Eat Mendocino

2 women, 365 days, 3,878 square miles


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Rhapsody in Yogurt

I’m lucky for many reasons- I’m lucky to be surrounded by beautiful friends, I’m lucky to have such vibrant soil, (I run a wildly successful worm brothel and nightclub) I’m lucky to have the best partner imaginable, the best sisterwife, the best kid, the sweetest Bucket dog. I’m so blessed. And the foundation of all these blessings and mother hen of the collective Binky experience is my mom. No one could ask for a more supportive, thoughtful, lioness of a mother. And true to form, she wrote this blog in the middle of her busy schedule while she prepared to travel for a conference because she knows how busy I am in the week of our Earth day festival. Earth Day is really just a more expanded Mother’s Day, and since my mom is the collective mother of *all* the Binkies, read her words and let some real mama love wash over you.

-Gowan

Rhapsody in Yogurt

My girls will tell you that I am terrible with names, because it is true.  Rather than prolong the awkward pause caused when my mouth has to wait for my brain to catch up, I have taken to calling all of the beloved women in my life a generic “Binky.”  As the mamma of half the Eat Mendocino team (and honorary other-mamma of the other half), I sometimes have the great good fortune to sample to locavore genius of the Binkies.  Last week, one of the Binkies gifted me with a pint of freshly-made yogurt – perhaps from the same batch referenced in her blog entry on the subject.  Chuckling and muttering greedily, I hid the prized jar under my coat and scurried home, feeling like Fagan anticipating a particularly rich haul from the day’s pick-pocketing.

My husband and I ate the yogurt for Sunday breakfast with fresh, organic strawberries.  I opened the canning jar and surveyed the coveted treat that floated in a thin veil of whey with tiny, buttery flecks of clotted cream on top. It was the color of my grandmother’s flocked cotton bedspread – antique white.  As we dug in, bliss crossed our faces, and it was clear that this yogurt was superior to any manufactured product we had ever eaten – it was another food entirely.  To eat this yogurt required a pause, a reflection, a meditation.  I would go so far as to say that reverence was required.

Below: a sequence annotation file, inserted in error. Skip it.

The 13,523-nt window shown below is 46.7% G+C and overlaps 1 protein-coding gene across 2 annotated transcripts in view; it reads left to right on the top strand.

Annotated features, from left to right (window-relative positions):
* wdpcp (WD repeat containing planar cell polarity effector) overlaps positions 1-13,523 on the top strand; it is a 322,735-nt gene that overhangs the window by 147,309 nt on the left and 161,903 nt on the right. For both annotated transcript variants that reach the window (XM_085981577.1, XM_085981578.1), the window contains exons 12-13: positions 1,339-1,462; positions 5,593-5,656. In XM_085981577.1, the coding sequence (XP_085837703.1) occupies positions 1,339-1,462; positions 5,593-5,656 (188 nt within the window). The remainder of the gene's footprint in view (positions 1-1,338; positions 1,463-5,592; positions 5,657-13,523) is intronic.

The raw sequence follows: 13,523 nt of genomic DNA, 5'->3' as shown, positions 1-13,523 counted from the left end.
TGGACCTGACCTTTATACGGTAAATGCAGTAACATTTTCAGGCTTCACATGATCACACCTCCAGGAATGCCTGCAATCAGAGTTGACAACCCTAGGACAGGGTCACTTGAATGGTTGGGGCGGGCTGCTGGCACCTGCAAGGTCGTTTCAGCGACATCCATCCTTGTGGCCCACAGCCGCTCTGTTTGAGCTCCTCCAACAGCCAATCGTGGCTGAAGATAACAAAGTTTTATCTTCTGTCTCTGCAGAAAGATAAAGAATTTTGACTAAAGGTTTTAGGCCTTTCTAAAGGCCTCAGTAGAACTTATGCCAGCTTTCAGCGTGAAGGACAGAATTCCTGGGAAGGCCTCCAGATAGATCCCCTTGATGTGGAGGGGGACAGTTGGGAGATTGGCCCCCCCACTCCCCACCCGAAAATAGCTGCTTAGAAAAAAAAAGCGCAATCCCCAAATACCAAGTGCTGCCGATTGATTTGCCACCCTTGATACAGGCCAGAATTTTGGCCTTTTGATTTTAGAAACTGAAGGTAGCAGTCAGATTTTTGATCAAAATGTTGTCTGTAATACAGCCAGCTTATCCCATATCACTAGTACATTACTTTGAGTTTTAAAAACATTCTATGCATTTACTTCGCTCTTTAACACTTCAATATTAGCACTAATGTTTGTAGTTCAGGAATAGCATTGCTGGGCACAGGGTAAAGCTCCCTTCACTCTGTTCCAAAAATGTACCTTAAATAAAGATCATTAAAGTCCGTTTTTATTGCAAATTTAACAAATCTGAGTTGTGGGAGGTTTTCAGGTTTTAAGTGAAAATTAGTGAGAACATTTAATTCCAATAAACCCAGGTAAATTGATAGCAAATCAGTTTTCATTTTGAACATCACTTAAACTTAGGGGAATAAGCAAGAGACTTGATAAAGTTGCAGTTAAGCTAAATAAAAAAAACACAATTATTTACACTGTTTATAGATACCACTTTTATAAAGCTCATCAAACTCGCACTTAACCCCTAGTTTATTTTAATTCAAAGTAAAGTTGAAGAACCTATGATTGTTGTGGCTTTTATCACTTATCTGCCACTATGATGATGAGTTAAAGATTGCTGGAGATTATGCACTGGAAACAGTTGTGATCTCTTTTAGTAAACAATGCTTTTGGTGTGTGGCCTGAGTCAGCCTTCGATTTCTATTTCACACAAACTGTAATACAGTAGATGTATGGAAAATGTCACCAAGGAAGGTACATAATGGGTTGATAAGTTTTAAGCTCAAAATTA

Creamy and tart, at once delicate and corpulent, it married the berries and clung to them without feigning a blush.  There was a faint under-current of “cow-ness” to it, but not in a bad way – more as a tribute to the warm cow that had recently given it up for the cause.  It lent richness to the dish that I have never tasted in its poor, pasteurized cousins.

The pint disappeared in one sitting, leaving us fully satisfied and at peace.  It occurred to me that several cartons apiece of Yoplait would not have done the job of this gem in an old-school canning jar, made with love in a little oven by the sea.yogurt

Now, those who know me well will not be surprised that my rhapsody on a gift of homemade yogurt contains a political coda.  The longer I live the more intrinsic politics become in everything I observe.  Politics reflect our culture even as they drive it.  Our personal decisions become group mores that inform capitalism, which in turn builds machines designed to turn out dollars – machines that create unintended byproducts that carry consequences for all of us.  As the first-world agribusiness machine chews through the mono-cropped, genetically modified feed that will be given to our dairy cows along with plenty of antibiotics and rBHT, the sun looks on in horror.  Never before in the history of mankind have we laid waste the Earth so ferociously in order to feed all of us to bursting – and leave us malnourished.  We eat, and eat, and eat – and never before have we collectively been so tired, so fat, so diabetic, so neurotic.

Of course, we are only doing what we have been trained to do – we are part of the machine we have helped to create.  Just as seeds are tortured to make them pest-resistant and unable to reproduce themselves, so have our minds and bodies been tortured in the effort to make more and more dollars for the machine.  Our own basic human needs have been used against us.  Perhaps the only lesson I took away from my college marketing course was this astonishing factoid: the largest purchasers of psychological data and research are marketers.  That particularly insidious and heartless machine is designed to know more about us and our desires than we know about ourselves.